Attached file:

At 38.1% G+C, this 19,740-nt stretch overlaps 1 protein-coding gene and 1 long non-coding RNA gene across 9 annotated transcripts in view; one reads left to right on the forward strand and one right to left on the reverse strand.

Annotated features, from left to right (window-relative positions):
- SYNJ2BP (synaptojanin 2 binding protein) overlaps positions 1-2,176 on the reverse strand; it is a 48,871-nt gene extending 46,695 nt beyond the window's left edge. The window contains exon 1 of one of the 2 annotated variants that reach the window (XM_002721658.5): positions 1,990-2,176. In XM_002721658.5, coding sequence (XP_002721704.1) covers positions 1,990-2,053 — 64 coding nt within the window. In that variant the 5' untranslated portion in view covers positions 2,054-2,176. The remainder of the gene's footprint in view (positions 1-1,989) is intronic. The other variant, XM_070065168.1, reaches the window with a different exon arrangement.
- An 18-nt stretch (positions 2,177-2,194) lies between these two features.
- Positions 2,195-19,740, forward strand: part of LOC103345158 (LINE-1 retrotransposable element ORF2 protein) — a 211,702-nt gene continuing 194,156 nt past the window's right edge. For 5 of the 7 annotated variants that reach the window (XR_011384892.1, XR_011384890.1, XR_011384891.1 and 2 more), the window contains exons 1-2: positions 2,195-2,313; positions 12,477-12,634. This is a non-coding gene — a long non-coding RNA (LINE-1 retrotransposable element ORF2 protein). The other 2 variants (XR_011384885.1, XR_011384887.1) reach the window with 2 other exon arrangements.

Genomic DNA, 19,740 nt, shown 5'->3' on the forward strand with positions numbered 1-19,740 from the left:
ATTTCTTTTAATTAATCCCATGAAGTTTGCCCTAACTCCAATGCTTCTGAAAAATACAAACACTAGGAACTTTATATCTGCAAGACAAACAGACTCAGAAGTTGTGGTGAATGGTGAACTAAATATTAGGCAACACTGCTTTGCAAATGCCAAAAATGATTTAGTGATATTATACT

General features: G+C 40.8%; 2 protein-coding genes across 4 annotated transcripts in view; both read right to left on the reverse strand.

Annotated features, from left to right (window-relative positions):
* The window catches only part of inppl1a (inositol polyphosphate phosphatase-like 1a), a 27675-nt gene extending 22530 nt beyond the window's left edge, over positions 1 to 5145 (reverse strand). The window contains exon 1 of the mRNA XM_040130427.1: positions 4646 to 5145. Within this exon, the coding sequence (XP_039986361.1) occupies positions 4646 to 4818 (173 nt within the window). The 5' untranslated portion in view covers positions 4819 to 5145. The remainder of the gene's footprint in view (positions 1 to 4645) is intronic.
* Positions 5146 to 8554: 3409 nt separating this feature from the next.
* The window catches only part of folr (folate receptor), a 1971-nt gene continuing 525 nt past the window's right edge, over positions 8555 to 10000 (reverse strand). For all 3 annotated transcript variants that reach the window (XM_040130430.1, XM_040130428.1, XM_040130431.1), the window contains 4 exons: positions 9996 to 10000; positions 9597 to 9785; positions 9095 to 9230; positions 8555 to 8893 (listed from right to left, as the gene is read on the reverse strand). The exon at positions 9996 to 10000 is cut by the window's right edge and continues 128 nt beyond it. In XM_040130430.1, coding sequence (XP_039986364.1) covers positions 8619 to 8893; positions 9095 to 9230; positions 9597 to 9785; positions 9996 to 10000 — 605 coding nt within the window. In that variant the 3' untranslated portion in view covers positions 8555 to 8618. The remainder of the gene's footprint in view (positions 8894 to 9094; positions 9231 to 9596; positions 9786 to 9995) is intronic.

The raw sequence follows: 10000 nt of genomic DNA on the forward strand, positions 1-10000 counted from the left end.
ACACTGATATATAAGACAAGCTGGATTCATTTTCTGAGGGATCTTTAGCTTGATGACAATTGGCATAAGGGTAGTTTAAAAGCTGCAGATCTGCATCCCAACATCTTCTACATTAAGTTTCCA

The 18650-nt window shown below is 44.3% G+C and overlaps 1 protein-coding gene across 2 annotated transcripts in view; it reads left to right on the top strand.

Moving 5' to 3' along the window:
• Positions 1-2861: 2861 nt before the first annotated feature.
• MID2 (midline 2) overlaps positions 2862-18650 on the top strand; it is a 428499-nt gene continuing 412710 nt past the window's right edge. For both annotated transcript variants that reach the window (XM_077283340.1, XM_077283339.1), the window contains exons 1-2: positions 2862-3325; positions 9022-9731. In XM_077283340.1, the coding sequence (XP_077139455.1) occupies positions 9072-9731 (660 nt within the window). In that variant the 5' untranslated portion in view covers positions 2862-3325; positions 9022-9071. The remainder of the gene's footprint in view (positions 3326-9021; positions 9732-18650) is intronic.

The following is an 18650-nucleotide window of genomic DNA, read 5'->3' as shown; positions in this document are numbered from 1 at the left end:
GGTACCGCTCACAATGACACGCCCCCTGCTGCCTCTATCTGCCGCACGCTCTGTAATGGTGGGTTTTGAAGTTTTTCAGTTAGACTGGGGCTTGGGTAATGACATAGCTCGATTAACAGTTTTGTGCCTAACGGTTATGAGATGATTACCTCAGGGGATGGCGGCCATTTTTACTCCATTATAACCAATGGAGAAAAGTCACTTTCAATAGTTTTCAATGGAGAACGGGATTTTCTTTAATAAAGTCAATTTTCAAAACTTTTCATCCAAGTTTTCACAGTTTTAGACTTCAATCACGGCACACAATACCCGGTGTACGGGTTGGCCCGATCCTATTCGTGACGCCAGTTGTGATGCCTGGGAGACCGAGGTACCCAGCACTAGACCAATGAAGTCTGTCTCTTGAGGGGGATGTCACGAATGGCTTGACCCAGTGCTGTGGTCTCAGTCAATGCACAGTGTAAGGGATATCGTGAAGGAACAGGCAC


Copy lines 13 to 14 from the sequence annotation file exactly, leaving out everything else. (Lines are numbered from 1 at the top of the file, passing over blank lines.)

The raw sequence follows: 10000 nt of genomic DNA on the forward strand, positions 1-10000 counted from the left end.
ACACTGATATATAAGACAAGCTGGATTCATTTTCTGAGGGATCTTTAGCTTGATGACAATTGGCATAAGGGTAGTTTAAAAGCTGCAGATCTGCATCCCAACATCTTCTACATTAAGTTTCCA